Archaeologists discovered an Ottoman period building in Ashkelon, Israel. The building was once used by local inhabitants engaged in fishing along the Mediterranean coast.
The discovery was made at an area scheduled for building development. The Israel Antiquities Authority employed young residents of Askelon as an initiative to educate young people about the past. The excavations revealed a fisherman’s house and a lookout tower, possibly a lighthouse, dating back to the Ottoman period (1299 to 1922 AD). The tower is situated on a hilltop, overlooking the Mediterranean Sea, to signal ships once sailing between ports in Ashkelon and Ashdod-Yam.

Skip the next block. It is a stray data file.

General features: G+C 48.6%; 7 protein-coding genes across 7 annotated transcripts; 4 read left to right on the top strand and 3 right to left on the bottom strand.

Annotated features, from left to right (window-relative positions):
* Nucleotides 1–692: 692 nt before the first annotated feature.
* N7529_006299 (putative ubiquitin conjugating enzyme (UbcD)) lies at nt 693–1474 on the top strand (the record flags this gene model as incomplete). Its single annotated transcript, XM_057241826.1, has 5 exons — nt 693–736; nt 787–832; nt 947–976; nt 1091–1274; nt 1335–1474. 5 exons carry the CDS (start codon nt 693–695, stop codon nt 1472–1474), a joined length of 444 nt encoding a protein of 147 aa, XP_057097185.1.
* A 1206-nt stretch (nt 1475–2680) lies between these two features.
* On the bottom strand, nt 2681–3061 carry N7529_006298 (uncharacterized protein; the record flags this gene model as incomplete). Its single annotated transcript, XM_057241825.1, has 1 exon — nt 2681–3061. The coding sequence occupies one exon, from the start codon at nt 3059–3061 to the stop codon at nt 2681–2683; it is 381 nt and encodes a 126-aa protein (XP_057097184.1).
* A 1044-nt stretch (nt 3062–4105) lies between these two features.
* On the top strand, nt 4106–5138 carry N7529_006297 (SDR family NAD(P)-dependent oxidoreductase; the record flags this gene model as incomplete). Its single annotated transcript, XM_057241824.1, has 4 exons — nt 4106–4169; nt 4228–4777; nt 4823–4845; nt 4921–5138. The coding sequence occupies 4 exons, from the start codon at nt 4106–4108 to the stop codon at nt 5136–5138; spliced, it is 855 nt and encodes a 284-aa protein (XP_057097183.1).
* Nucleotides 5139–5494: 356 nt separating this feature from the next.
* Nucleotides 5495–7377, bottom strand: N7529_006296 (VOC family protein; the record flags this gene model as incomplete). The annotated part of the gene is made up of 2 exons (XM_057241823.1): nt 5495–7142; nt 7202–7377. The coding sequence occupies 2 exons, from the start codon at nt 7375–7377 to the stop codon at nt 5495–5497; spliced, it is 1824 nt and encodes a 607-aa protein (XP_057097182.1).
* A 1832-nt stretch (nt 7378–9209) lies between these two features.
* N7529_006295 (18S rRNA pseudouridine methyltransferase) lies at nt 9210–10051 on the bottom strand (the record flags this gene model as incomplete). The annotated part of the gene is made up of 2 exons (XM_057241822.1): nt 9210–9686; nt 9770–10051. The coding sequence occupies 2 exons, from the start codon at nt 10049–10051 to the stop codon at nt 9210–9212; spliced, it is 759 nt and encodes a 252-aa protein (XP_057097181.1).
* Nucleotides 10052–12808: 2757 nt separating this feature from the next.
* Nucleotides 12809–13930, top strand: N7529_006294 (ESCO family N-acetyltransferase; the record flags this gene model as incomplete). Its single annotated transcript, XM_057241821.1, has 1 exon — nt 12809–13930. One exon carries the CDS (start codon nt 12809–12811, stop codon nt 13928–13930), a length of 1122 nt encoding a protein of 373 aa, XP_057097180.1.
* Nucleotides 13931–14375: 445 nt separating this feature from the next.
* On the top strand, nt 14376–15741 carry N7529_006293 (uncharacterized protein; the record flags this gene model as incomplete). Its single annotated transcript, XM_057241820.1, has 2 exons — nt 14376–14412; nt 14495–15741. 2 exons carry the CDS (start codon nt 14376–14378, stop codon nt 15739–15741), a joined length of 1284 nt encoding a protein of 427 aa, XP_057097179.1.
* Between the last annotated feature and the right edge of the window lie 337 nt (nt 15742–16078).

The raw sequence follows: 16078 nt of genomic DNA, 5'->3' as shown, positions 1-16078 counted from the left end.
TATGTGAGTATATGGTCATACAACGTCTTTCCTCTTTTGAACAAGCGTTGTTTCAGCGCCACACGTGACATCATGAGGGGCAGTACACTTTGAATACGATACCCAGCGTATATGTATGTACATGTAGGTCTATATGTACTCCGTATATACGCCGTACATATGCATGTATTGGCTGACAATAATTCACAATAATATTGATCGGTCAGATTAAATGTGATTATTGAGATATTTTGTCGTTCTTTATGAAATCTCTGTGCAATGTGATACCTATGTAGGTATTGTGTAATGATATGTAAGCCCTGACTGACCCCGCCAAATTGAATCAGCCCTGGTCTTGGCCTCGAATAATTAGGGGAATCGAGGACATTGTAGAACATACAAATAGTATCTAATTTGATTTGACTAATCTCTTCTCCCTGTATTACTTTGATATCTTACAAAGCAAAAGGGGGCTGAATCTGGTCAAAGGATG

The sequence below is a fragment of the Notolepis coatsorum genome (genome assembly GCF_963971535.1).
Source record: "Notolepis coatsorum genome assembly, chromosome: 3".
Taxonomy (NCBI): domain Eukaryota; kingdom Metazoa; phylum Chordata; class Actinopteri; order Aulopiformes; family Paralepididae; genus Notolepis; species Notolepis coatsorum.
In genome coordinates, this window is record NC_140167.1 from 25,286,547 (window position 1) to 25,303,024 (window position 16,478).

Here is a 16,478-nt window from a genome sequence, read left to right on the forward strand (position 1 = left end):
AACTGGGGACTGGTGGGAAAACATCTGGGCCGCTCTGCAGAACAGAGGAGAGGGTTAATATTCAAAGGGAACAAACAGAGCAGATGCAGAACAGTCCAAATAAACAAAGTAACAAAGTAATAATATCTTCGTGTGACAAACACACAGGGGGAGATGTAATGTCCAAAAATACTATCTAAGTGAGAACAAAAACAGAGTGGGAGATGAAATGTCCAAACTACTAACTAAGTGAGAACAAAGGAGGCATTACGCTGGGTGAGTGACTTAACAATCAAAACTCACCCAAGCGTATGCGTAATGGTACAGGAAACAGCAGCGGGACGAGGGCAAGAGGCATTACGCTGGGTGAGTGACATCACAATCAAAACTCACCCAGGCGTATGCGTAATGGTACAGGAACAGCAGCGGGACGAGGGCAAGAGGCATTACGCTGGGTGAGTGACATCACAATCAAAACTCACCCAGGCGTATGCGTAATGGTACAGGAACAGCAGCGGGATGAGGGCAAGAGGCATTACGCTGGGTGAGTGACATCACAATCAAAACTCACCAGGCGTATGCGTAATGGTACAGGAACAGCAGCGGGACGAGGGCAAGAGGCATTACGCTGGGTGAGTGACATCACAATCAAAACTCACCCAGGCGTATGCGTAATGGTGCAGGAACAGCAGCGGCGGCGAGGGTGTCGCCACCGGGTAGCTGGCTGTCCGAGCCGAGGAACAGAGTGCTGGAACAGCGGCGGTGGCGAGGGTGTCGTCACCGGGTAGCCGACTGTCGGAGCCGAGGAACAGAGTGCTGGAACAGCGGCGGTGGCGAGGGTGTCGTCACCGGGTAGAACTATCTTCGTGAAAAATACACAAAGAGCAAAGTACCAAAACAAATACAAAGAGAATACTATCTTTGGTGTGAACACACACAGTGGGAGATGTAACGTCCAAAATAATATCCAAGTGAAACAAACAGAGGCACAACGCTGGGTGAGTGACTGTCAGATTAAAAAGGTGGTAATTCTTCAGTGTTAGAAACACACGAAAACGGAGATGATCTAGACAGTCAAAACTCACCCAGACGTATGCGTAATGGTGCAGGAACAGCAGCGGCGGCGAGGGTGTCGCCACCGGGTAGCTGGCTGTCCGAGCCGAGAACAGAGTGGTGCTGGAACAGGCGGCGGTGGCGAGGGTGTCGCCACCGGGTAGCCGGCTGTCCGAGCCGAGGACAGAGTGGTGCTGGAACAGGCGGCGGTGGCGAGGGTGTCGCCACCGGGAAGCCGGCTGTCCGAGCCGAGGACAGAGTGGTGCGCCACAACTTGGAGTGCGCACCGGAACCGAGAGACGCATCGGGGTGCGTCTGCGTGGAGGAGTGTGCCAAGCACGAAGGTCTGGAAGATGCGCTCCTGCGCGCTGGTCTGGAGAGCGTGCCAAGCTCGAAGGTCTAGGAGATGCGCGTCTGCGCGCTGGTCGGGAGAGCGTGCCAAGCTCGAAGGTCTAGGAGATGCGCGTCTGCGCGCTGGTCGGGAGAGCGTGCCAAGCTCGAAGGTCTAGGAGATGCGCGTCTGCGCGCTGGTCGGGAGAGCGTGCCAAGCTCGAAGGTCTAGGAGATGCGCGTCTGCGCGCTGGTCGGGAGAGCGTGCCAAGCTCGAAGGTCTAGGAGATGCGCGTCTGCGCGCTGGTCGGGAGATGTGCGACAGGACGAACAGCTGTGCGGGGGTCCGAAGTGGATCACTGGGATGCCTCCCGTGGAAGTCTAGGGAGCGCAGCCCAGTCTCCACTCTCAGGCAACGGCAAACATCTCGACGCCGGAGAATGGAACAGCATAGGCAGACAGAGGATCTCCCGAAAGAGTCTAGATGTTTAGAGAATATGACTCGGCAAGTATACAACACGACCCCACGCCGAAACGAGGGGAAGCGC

The building identified as a fisherman’s house was divided into three rooms. Within them a number of artefacts were discovered, including metal fish-hooks, dozens of lead weights, a large bronze bell, and even a stone anchor. It is said to be the first building in Askhelon that can be attributed to past fishing industry. It is said to be preserved and incorporated in the development of the neighbourhood.
(after The Jewish Press)